Editorial: Was Brimeyer Group wrong?

Published 8:56 am Friday, September 10, 2010

“The city can point its fingers at Brimeyer, and Brimeyer can point at Verified Credentials. However, at the end of the day, someone dropped the ball prior to the rush to hire last March. The taxpayers who read this newspaper deserve the answers.”

This comes from the Sept. 2 Tribune editorial regarding the felony charges faced by Albert Lea City Manager Jim Norman. The editorial questioned the quality of the credit check on Norman prior to his hiring.

In the quest for answers, the Tribune has gathered new information, and this much is for sure:

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The finger should not be pointed at Brimeyer Group or Verified Credentials.

They did the credit check. That’s a fact. Norman has good credit.

What raised the spectre of Norman’s credit was the police investigation, which says Norman told the city finance director he had no credit.

So that leaves the question: Why would Norman say he had bad credit when in fact he had good? Was he kidding? Is the city finance director incorrect? Something is rotten in Denmark.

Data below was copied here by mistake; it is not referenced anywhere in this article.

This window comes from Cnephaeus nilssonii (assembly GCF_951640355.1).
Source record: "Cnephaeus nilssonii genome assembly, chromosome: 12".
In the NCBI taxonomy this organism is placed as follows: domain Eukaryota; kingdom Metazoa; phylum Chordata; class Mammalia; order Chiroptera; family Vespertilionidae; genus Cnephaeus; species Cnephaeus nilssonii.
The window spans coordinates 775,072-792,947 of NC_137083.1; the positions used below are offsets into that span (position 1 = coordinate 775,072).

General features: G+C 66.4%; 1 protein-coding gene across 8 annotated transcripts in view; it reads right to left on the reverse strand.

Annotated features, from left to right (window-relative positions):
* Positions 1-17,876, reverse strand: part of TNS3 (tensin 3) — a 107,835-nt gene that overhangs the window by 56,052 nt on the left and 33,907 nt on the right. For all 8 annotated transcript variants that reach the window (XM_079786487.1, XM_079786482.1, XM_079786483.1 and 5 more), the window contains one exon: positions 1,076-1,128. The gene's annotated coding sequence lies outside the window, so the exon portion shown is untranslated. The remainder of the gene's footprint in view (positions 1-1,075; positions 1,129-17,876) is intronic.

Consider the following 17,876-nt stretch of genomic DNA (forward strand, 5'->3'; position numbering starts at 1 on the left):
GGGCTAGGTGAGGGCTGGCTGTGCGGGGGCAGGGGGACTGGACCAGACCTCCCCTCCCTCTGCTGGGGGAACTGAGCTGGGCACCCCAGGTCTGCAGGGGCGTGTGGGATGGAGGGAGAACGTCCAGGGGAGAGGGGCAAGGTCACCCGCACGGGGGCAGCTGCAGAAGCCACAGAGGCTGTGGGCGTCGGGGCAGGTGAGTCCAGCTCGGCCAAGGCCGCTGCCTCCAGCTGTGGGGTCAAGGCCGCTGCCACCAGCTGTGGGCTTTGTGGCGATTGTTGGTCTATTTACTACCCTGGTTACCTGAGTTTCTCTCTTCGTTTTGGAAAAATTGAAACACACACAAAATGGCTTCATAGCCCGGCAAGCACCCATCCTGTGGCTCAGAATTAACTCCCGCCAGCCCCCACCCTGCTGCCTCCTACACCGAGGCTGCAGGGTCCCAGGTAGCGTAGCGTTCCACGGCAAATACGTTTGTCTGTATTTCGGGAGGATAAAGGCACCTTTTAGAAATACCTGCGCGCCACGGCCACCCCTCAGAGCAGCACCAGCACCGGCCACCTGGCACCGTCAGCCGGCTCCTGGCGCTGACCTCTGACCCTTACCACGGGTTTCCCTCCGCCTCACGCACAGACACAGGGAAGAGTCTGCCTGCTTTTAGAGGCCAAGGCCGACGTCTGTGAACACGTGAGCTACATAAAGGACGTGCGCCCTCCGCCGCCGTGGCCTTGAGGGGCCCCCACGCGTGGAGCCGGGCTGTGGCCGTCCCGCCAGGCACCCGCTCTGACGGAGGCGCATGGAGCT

What’s probably going to come out of this case is the city manager gets his hands slapped by the law but won’t face jail time and Albert Lea will be in need of a new manager.

Fortunately, the Brimeyer Group guarantees its candidates for 18 months, so if Norman is let go, the next candidate search by the Albert Lea City Council will be free, except for expenses such as the cost of advertisements.

If that happens with the Norman case, it will be the first time in more than 20 years Brimeyer will need to do that.

Another point in the Sept. 2 editorial decried the low-grade quality of the five finalists. Three of them had been let go at previous jobs. However, it should be noted that the Brimeyer Group presented 10 semifinalists and the City Council selected the final five.

And the council had decreased the pay for the manager while increasing the qualifications, which, naturally, is going to limit the selection of high-grade candidates.

Conclusion: It seems the only people left to point fingers at are the elected officials who set parameters for the searches for city manager.

After the City Council and finalist Alan Lanning could not reach an agreement on pay, the council members should have considered starting a new search.

In fact, on March 12, the Tribune editorial said, “They should remember there is the option of not selecting any of the finalists and starting a new search.”